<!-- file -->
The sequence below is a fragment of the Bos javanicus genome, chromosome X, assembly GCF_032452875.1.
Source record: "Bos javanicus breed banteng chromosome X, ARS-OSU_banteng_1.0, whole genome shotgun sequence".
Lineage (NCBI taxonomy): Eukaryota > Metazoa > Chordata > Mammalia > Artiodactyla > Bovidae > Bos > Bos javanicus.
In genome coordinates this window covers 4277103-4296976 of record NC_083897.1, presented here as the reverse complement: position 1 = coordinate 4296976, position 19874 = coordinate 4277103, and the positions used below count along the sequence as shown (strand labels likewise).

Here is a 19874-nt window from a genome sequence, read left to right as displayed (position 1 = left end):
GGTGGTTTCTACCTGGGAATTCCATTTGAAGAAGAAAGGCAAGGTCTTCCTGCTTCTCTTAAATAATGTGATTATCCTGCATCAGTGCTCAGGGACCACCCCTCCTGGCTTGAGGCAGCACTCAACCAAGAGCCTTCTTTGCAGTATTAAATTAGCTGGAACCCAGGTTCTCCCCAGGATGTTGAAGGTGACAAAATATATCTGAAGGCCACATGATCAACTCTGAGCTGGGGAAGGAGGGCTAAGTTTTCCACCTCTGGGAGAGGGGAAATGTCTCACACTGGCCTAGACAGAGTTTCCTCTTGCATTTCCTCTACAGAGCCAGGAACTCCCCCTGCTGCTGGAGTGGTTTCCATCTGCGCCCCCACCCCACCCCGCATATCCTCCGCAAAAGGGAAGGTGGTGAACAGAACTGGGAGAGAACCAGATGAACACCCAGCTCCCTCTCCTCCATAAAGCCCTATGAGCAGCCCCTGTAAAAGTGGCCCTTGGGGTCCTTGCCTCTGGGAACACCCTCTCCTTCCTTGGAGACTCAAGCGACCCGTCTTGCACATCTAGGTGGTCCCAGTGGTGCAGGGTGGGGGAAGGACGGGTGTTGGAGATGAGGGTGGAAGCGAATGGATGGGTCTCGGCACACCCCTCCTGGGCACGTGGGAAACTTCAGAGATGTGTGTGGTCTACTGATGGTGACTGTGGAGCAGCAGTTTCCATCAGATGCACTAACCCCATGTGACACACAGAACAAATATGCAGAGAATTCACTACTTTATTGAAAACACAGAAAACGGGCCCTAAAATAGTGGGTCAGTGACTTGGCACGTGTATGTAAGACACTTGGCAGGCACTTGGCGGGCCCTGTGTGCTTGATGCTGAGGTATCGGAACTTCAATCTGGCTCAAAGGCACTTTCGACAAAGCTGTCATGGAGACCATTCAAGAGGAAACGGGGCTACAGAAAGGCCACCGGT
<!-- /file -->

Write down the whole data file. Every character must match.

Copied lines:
The sequence below is a fragment of the Bos javanicus genome, chromosome X, assembly GCF_032452875.1.
Source record: "Bos javanicus breed banteng chromosome X, ARS-OSU_banteng_1.0, whole genome shotgun sequence".
Lineage (NCBI taxonomy): Eukaryota > Metazoa > Chordata > Mammalia > Artiodactyla > Bovidae > Bos > Bos javanicus.
In genome coordinates this window covers 4277103-4296976 of record NC_083897.1, presented here as the reverse complement: position 1 = coordinate 4296976, position 19874 = coordinate 4277103, and the positions used below count along the sequence as shown (strand labels likewise).

Here is a 19874-nt window from a genome sequence, read left to right as displayed (position 1 = left end):
GGTGGTTTCTACCTGGGAATTCCATTTGAAGAAGAAAGGCAAGGTCTTCCTGCTTCTCTTAAATAATGTGATTATCCTGCATCAGTGCTCAGGGACCACCCCTCCTGGCTTGAGGCAGCACTCAACCAAGAGCCTTCTTTGCAGTATTAAATTAGCTGGAACCCAGGTTCTCCCCAGGATGTTGAAGGTGACAAAATATATCTGAAGGCCACATGATCAACTCTGAGCTGGGGAAGGAGGGCTAAGTTTTCCACCTCTGGGAGAGGGGAAATGTCTCACACTGGCCTAGACAGAGTTTCCTCTTGCATTTCCTCTACAGAGCCAGGAACTCCCCCTGCTGCTGGAGTGGTTTCCATCTGCGCCCCCACCCCACCCCGCATATCCTCCGCAAAAGGGAAGGTGGTGAACAGAACTGGGAGAGAACCAGATGAACACCCAGCTCCCTCTCCTCCATAAAGCCCTATGAGCAGCCCCTGTAAAAGTGGCCCTTGGGGTCCTTGCCTCTGGGAACACCCTCTCCTTCCTTGGAGACTCAAGCGACCCGTCTTGCACATCTAGGTGGTCCCAGTGGTGCAGGGTGGGGGAAGGACGGGTGTTGGAGATGAGGGTGGAAGCGAATGGATGGGTCTCGGCACACCCCTCCTGGGCACGTGGGAAACTTCAGAGATGTGTGTGGTCTACTGATGGTGACTGTGGAGCAGCAGTTTCCATCAGATGCACTAACCCCATGTGACACACAGAACAAATATGCAGAGAATTCACTACTTTATTGAAAACACAGAAAACGGGCCCTAAAATAGTGGGTCAGTGACTTGGCACGTGTATGTAAGACACTTGGCAGGCACTTGGCGGGCCCTGTGTGCTTGATGCTGAGGTATCGGAACTTCAATCTGGCTCAAAGGCACTTTCGACAAAGCTGTCATGGAGACCATTCAAGAGGAAACGGGGCTACAGAAAGGCCACCGGT